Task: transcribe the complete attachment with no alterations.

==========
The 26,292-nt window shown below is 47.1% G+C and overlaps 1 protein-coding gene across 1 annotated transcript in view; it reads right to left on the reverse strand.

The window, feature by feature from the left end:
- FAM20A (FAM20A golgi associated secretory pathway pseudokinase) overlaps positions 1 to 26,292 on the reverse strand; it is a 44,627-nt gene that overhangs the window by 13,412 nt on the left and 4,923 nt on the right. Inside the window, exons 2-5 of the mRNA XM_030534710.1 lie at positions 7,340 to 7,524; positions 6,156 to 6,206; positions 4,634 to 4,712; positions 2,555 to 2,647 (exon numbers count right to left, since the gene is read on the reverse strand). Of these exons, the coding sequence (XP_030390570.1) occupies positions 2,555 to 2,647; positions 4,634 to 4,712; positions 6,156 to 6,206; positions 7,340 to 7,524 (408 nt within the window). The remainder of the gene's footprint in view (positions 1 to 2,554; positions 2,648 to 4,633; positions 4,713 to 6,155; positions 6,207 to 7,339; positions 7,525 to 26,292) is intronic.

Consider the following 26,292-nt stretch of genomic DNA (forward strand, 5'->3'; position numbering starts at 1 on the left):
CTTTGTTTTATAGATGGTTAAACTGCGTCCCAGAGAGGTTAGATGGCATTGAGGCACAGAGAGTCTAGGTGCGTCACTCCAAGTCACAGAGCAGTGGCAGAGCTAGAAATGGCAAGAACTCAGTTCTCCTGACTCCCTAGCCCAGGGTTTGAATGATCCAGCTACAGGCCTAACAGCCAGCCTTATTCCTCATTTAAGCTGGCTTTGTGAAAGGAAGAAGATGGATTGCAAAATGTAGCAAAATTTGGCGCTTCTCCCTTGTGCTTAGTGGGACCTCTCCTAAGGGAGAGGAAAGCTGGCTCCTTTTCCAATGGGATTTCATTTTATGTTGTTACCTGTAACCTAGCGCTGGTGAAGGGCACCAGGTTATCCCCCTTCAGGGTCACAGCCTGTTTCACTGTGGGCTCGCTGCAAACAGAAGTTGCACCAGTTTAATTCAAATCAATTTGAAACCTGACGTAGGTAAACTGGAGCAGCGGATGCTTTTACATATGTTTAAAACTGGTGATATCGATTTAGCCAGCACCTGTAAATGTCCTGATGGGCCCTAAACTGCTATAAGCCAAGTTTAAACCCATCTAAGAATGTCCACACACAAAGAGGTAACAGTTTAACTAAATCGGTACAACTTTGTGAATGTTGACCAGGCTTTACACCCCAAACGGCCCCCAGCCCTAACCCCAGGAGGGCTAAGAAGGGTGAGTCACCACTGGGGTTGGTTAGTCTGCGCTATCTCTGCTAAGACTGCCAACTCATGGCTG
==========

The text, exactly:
The 26,292-nt window shown below is 47.1% G+C and overlaps 1 protein-coding gene across 1 annotated transcript in view; it reads right to left on the reverse strand.

The window, feature by feature from the left end:
- FAM20A (FAM20A golgi associated secretory pathway pseudokinase) overlaps positions 1 to 26,292 on the reverse strand; it is a 44,627-nt gene that overhangs the window by 13,412 nt on the left and 4,923 nt on the right. Inside the window, exons 2-5 of the mRNA XM_030534710.1 lie at positions 7,340 to 7,524; positions 6,156 to 6,206; positions 4,634 to 4,712; positions 2,555 to 2,647 (exon numbers count right to left, since the gene is read on the reverse strand). Of these exons, the coding sequence (XP_030390570.1) occupies positions 2,555 to 2,647; positions 4,634 to 4,712; positions 6,156 to 6,206; positions 7,340 to 7,524 (408 nt within the window). The remainder of the gene's footprint in view (positions 1 to 2,554; positions 2,648 to 4,633; positions 4,713 to 6,155; positions 6,207 to 7,339; positions 7,525 to 26,292) is intronic.

Consider the following 26,292-nt stretch of genomic DNA (forward strand, 5'->3'; position numbering starts at 1 on the left):
CTTTGTTTTATAGATGGTTAAACTGCGTCCCAGAGAGGTTAGATGGCATTGAGGCACAGAGAGTCTAGGTGCGTCACTCCAAGTCACAGAGCAGTGGCAGAGCTAGAAATGGCAAGAACTCAGTTCTCCTGACTCCCTAGCCCAGGGTTTGAATGATCCAGCTACAGGCCTAACAGCCAGCCTTATTCCTCATTTAAGCTGGCTTTGTGAAAGGAAGAAGATGGATTGCAAAATGTAGCAAAATTTGGCGCTTCTCCCTTGTGCTTAGTGGGACCTCTCCTAAGGGAGAGGAAAGCTGGCTCCTTTTCCAATGGGATTTCATTTTATGTTGTTACCTGTAACCTAGCGCTGGTGAAGGGCACCAGGTTATCCCCCTTCAGGGTCACAGCCTGTTTCACTGTGGGCTCGCTGCAAACAGAAGTTGCACCAGTTTAATTCAAATCAATTTGAAACCTGACGTAGGTAAACTGGAGCAGCGGATGCTTTTACATATGTTTAAAACTGGTGATATCGATTTAGCCAGCACCTGTAAATGTCCTGATGGGCCCTAAACTGCTATAAGCCAAGTTTAAACCCATCTAAGAATGTCCACACACAAAGAGGTAACAGTTTAACTAAATCGGTACAACTTTGTGAATGTTGACCAGGCTTTACACCCCAAACGGCCCCCAGCCCTAACCCCAGGAGGGCTAAGAAGGGTGAGTCACCACTGGGGTTGGTTAGTCTGCGCTATCTCTGCTAAGACTGCCAACTCATGGCTG